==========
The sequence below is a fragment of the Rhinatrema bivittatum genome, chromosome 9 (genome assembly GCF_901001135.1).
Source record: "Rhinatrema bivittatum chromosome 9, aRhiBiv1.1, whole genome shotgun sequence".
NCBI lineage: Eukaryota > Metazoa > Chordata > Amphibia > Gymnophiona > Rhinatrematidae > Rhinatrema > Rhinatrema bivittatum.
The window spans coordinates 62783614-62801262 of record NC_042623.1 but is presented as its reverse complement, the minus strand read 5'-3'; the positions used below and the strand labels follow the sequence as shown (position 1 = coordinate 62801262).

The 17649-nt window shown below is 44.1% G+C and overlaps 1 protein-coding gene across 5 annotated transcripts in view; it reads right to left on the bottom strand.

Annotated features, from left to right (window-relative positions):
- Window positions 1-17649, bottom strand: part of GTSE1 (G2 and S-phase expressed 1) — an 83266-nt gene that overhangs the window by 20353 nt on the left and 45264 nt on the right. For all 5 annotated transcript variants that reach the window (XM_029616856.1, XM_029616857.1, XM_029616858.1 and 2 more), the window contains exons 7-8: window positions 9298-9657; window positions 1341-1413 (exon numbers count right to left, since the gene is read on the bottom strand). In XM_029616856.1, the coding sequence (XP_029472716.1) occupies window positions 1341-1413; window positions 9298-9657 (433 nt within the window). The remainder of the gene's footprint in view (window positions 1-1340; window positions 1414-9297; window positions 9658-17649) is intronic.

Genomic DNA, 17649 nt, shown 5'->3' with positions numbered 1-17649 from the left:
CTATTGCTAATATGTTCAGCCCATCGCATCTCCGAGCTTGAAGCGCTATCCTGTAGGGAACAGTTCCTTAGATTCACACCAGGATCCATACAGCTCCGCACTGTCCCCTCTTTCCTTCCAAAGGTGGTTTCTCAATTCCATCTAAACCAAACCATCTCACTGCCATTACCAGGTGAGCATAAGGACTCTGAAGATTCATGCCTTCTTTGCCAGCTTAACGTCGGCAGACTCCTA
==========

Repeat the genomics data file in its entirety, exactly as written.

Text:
The sequence below is a fragment of the Rhinatrema bivittatum genome, chromosome 9 (genome assembly GCF_901001135.1).
Source record: "Rhinatrema bivittatum chromosome 9, aRhiBiv1.1, whole genome shotgun sequence".
NCBI lineage: Eukaryota > Metazoa > Chordata > Amphibia > Gymnophiona > Rhinatrematidae > Rhinatrema > Rhinatrema bivittatum.
The window spans coordinates 62783614-62801262 of record NC_042623.1 but is presented as its reverse complement, the minus strand read 5'-3'; the positions used below and the strand labels follow the sequence as shown (position 1 = coordinate 62801262).

The 17649-nt window shown below is 44.1% G+C and overlaps 1 protein-coding gene across 5 annotated transcripts in view; it reads right to left on the bottom strand.

Annotated features, from left to right (window-relative positions):
- Window positions 1-17649, bottom strand: part of GTSE1 (G2 and S-phase expressed 1) — an 83266-nt gene that overhangs the window by 20353 nt on the left and 45264 nt on the right. For all 5 annotated transcript variants that reach the window (XM_029616856.1, XM_029616857.1, XM_029616858.1 and 2 more), the window contains exons 7-8: window positions 9298-9657; window positions 1341-1413 (exon numbers count right to left, since the gene is read on the bottom strand). In XM_029616856.1, the coding sequence (XP_029472716.1) occupies window positions 1341-1413; window positions 9298-9657 (433 nt within the window). The remainder of the gene's footprint in view (window positions 1-1340; window positions 1414-9297; window positions 9658-17649) is intronic.

Genomic DNA, 17649 nt, shown 5'->3' with positions numbered 1-17649 from the left:
CTATTGCTAATATGTTCAGCCCATCGCATCTCCGAGCTTGAAGCGCTATCCTGTAGGGAACAGTTCCTTAGATTCACACCAGGATCCATACAGCTCCGCACTGTCCCCTCTTTCCTTCCAAAGGTGGTTTCTCAATTCCATCTAAACCAAACCATCTCACTGCCATTACCAGGTGAGCATAAGGACTCTGAAGATTCATGCCTTCTTTGCCAGCTTAACGTCGGCAGACTCCTA